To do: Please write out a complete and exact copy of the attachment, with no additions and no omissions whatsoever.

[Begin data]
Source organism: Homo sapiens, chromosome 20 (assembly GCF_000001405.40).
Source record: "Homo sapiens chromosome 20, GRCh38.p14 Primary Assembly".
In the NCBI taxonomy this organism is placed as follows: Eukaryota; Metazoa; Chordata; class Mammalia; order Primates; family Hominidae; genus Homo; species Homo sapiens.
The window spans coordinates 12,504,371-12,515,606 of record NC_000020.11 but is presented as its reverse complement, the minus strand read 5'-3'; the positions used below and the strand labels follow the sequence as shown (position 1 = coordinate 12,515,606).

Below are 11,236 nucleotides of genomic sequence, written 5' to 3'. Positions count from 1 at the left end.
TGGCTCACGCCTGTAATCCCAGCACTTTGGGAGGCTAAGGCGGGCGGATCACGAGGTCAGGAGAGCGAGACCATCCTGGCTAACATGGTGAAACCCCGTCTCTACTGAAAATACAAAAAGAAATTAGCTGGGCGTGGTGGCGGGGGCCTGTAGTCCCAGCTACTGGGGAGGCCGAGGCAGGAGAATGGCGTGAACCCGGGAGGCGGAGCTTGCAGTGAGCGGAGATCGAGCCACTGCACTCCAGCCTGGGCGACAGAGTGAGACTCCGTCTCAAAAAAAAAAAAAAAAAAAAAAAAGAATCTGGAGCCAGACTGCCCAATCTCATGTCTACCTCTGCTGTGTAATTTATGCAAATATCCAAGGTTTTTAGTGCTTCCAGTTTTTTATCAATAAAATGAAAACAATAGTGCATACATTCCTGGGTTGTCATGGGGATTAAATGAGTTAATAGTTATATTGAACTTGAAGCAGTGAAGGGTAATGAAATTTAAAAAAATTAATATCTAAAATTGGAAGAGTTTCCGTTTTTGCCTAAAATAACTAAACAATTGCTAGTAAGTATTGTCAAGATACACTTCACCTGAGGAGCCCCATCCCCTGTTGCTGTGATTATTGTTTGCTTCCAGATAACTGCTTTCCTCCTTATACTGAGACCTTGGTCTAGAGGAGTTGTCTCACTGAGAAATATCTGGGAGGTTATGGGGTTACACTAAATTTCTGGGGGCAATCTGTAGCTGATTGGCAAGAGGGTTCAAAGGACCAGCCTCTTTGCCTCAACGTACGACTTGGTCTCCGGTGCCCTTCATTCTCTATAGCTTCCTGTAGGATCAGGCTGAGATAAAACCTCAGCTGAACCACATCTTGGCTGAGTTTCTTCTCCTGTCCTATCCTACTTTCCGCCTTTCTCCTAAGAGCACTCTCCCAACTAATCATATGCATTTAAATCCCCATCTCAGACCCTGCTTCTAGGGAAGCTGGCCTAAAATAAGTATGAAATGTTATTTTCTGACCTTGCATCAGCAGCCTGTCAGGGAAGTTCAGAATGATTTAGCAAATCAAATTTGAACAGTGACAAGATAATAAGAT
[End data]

Source organism: Homo sapiens, chromosome 20 (assembly GCF_000001405.40).
Source record: "Homo sapiens chromosome 20, GRCh38.p14 Primary Assembly".
In the NCBI taxonomy this organism is placed as follows: Eukaryota; Metazoa; Chordata; class Mammalia; order Primates; family Hominidae; genus Homo; species Homo sapiens.
The window spans coordinates 12,504,371-12,515,606 of record NC_000020.11 but is presented as its reverse complement, the minus strand read 5'-3'; the positions used below and the strand labels follow the sequence as shown (position 1 = coordinate 12,515,606).

Below are 11,236 nucleotides of genomic sequence, written 5' to 3'. Positions count from 1 at the left end.
TGGCTCACGCCTGTAATCCCAGCACTTTGGGAGGCTAAGGCGGGCGGATCACGAGGTCAGGAGAGCGAGACCATCCTGGCTAACATGGTGAAACCCCGTCTCTACTGAAAATACAAAAAGAAATTAGCTGGGCGTGGTGGCGGGGGCCTGTAGTCCCAGCTACTGGGGAGGCCGAGGCAGGAGAATGGCGTGAACCCGGGAGGCGGAGCTTGCAGTGAGCGGAGATCGAGCCACTGCACTCCAGCCTGGGCGACAGAGTGAGACTCCGTCTCAAAAAAAAAAAAAAAAAAAAAAAAGAATCTGGAGCCAGACTGCCCAATCTCATGTCTACCTCTGCTGTGTAATTTATGCAAATATCCAAGGTTTTTAGTGCTTCCAGTTTTTTATCAATAAAATGAAAACAATAGTGCATACATTCCTGGGTTGTCATGGGGATTAAATGAGTTAATAGTTATATTGAACTTGAAGCAGTGAAGGGTAATGAAATTTAAAAAAATTAATATCTAAAATTGGAAGAGTTTCCGTTTTTGCCTAAAATAACTAAACAATTGCTAGTAAGTATTGTCAAGATACACTTCACCTGAGGAGCCCCATCCCCTGTTGCTGTGATTATTGTTTGCTTCCAGATAACTGCTTTCCTCCTTATACTGAGACCTTGGTCTAGAGGAGTTGTCTCACTGAGAAATATCTGGGAGGTTATGGGGTTACACTAAATTTCTGGGGGCAATCTGTAGCTGATTGGCAAGAGGGTTCAAAGGACCAGCCTCTTTGCCTCAACGTACGACTTGGTCTCCGGTGCCCTTCATTCTCTATAGCTTCCTGTAGGATCAGGCTGAGATAAAACCTCAGCTGAACCACATCTTGGCTGAGTTTCTTCTCCTGTCCTATCCTACTTTCCGCCTTTCTCCTAAGAGCACTCTCCCAACTAATCATATGCATTTAAATCCCCATCTCAGACCCTGCTTCTAGGGAAGCTGGCCTAAAATAAGTATGAAATGTTATTTTCTGACCTTGCATCAGCAGCCTGTCAGGGAAGTTCAGAATGATTTAGCAAATCAAATTTGAACAGTGACAAGATAATAAGAT